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Asthma is incurable, but its progression can be checked and inhibited by avoiding asthma triggers and effective tracking of symptoms (Bousquet et al, 2000). Another characteristic of the disease is its changing profile which is systematic in the test subject, which makes it necessary to monitor it regularly in close consultation with the doctor (Bousquet et al, 2000). Out of the two types of asthma - allergic and irritant, the former is the most common, accounting for almost 90% of cases (Shiel, 2010). It is caused by nasal allergies and eczema (Shiel, 2010). The non-allergic variant is visible among the 30+ populace and its commonly known causative factor is respiratory tract infection (Shiel, 2010).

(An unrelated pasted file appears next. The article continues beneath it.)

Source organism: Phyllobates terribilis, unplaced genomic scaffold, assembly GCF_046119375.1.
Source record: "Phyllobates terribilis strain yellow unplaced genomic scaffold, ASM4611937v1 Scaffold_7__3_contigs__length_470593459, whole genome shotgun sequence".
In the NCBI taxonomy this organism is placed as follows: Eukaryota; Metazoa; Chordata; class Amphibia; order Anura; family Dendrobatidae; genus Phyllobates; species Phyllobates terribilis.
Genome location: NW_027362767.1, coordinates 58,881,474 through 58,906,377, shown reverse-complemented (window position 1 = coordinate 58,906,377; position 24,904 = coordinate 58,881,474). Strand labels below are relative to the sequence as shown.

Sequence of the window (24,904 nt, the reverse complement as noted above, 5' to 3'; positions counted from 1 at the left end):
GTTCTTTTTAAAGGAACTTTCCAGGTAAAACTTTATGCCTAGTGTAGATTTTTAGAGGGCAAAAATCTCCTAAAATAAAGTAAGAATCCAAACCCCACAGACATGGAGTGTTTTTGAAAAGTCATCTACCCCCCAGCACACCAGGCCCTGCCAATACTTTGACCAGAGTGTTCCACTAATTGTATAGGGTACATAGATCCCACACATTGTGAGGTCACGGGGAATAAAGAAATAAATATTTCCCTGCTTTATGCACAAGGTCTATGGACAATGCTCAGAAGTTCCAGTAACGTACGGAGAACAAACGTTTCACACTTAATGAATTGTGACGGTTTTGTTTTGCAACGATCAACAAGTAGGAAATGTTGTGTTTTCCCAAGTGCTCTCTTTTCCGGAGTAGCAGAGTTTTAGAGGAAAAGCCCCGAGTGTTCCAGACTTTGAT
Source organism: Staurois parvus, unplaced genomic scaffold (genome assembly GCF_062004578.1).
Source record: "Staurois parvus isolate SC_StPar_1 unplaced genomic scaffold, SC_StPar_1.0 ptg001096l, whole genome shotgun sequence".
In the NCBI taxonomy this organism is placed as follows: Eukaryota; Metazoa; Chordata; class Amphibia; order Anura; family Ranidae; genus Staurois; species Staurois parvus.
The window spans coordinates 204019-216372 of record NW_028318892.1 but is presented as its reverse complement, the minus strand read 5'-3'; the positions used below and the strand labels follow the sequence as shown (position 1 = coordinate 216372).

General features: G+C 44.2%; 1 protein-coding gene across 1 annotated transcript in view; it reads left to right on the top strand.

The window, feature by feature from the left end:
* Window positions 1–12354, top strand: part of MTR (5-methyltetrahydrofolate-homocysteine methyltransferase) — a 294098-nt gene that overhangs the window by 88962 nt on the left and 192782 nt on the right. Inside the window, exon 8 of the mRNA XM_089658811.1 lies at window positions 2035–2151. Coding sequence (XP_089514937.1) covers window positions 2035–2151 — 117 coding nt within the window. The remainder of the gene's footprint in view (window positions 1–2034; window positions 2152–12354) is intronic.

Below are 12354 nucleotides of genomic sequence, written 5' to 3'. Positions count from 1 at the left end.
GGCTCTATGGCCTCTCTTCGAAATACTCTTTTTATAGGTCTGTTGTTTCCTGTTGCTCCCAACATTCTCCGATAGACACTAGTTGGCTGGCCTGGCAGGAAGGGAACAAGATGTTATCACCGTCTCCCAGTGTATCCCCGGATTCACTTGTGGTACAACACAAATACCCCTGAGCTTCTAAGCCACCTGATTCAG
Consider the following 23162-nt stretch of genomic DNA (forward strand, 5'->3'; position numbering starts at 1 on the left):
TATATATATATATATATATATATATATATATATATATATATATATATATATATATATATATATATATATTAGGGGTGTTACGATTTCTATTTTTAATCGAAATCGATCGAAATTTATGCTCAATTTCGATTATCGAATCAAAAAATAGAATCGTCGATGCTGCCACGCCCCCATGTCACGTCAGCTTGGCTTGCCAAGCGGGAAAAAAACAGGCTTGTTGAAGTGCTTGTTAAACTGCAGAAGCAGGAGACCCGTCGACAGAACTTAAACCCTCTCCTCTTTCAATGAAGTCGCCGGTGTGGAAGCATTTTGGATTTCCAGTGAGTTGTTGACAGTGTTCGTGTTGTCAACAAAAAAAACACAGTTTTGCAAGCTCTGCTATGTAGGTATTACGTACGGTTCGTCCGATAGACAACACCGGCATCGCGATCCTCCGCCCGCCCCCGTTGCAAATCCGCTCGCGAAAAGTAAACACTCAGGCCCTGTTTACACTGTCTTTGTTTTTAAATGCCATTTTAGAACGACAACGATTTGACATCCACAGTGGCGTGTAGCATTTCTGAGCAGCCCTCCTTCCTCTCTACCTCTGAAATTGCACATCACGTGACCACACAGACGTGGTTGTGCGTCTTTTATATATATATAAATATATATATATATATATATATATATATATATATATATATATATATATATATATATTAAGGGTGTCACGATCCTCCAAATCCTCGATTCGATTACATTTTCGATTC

Causes of asthma are classified as allergens or irritants (Shiel, 2010). The first group constitutes airborne allergies like pollen, animal dander, mold, cockroaches, dust, etc. (Asthma Causes, 2010), and the second group consists of factors like viral infections of respiratory tract, cold climate, physical strain like exercise, air pollutants, sulphites, food preservatives, certain medicines like beta blockers and aspirin (Asthma Causes, 2010).

As can be derived from the test subject, asthma symptoms are typified by short breath, chest tightening or pain, wheezing and coughing (Asthma Symptoms, 2010). The patient's condition is aggravated by respiratory viral infections and is particularly troublesome during nights (Asthma Symptoms, 2010). An increase in intensity and recurrence rate of the disease is a sign of its aggravation, when the doctor should be consulted on a regular basis for deciding the treatment regime.